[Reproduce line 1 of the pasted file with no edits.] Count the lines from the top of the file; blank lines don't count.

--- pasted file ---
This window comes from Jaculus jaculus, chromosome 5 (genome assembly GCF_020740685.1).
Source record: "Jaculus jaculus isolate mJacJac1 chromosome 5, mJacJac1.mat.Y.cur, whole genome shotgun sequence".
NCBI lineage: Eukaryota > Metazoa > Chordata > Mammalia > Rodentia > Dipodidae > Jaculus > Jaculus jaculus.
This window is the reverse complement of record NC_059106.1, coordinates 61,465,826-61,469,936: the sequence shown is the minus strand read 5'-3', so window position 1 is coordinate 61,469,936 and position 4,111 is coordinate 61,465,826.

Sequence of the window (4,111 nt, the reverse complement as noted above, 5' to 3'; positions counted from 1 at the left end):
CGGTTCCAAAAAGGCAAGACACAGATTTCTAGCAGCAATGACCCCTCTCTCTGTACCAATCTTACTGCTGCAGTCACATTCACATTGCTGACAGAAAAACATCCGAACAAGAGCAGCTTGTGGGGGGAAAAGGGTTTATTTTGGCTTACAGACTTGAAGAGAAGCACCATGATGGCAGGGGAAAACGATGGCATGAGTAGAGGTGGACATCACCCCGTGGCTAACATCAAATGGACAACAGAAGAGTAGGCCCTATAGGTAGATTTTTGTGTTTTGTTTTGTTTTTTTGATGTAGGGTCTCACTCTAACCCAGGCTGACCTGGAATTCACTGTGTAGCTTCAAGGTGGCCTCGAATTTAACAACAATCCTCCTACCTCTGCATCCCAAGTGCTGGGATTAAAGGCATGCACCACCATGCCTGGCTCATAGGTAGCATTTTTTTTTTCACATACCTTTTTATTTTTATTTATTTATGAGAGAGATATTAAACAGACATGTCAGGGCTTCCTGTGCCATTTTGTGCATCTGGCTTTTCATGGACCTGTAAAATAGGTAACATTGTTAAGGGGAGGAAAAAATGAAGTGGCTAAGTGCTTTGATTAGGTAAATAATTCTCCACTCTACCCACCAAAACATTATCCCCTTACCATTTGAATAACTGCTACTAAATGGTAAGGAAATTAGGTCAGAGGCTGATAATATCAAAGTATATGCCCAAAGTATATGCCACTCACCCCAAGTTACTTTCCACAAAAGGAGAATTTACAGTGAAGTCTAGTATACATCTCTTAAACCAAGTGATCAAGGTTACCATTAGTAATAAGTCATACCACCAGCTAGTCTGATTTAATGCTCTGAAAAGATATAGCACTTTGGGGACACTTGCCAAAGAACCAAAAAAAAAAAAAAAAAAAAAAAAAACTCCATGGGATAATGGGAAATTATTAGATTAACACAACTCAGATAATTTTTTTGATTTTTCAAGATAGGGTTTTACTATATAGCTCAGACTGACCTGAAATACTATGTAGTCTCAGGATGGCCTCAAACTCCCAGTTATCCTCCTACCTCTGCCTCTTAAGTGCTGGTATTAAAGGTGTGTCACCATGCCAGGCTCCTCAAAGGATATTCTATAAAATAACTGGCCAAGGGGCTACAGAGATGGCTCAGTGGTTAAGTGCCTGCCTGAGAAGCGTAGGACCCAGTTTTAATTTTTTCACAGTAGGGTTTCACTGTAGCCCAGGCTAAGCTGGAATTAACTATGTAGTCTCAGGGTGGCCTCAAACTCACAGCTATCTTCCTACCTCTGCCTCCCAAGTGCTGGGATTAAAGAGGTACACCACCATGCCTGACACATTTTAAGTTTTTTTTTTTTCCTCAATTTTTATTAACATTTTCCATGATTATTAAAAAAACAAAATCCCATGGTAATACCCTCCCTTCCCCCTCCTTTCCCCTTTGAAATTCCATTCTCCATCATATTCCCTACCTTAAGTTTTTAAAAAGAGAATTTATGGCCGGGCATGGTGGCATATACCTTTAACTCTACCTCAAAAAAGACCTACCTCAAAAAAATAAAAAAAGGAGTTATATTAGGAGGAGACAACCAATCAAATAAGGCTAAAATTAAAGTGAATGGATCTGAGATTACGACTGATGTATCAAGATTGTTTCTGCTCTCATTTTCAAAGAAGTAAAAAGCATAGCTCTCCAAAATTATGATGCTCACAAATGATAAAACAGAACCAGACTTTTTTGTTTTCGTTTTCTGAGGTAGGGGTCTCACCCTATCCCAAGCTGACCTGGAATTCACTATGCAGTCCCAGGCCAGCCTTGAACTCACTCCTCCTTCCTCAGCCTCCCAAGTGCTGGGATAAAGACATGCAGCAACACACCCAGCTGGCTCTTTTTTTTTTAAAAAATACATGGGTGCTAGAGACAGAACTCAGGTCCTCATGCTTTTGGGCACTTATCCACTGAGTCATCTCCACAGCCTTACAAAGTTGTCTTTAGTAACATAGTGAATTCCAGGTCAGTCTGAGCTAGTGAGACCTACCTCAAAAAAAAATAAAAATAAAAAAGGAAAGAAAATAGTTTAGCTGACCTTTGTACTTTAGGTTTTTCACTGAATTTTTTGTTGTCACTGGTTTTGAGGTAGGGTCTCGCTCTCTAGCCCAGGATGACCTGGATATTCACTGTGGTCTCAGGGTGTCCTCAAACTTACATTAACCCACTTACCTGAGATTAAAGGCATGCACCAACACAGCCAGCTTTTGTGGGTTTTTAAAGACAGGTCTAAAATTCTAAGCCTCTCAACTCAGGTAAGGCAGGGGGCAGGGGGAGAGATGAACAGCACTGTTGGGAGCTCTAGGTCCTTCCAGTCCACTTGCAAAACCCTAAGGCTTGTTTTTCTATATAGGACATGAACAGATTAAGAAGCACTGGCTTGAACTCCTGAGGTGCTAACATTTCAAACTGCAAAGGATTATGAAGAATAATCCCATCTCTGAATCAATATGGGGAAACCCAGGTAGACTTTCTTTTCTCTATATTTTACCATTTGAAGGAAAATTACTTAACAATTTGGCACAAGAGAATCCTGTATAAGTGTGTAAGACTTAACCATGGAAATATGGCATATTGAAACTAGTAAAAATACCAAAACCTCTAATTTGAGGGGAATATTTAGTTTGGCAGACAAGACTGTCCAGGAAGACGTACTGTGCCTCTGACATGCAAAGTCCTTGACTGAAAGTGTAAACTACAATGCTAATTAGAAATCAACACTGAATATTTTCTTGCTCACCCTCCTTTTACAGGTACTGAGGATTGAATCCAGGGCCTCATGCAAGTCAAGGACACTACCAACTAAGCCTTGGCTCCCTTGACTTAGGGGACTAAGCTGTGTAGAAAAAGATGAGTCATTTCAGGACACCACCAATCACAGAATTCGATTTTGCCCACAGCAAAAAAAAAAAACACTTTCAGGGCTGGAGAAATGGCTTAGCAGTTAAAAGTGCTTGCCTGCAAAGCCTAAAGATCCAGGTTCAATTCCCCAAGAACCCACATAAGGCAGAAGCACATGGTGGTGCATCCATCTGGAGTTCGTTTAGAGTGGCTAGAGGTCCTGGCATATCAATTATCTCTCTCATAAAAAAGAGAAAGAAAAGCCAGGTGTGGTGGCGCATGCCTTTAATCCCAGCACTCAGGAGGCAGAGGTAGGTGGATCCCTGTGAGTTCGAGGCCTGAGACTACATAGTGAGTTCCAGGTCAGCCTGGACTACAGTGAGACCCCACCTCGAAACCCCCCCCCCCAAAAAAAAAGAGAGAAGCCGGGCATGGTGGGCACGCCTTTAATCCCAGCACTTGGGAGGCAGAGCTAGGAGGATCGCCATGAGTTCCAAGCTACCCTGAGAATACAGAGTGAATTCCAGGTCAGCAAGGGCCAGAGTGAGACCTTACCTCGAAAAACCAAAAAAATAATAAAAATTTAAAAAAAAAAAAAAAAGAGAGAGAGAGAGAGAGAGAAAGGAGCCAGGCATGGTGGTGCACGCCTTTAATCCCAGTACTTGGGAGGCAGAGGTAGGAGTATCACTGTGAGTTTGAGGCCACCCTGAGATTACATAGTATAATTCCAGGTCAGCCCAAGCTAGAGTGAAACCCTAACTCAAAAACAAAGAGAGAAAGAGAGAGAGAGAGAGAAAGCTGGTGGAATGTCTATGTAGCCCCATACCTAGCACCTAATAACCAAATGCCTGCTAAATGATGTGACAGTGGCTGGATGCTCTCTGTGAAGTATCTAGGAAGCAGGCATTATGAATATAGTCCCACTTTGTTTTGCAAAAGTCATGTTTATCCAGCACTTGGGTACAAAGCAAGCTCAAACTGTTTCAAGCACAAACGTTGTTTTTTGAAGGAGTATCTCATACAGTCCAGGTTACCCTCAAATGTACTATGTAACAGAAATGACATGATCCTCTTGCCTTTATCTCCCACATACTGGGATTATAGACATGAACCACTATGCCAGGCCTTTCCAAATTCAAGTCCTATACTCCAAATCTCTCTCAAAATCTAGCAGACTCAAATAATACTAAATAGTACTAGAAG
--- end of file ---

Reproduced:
This window comes from Jaculus jaculus, chromosome 5 (genome assembly GCF_020740685.1).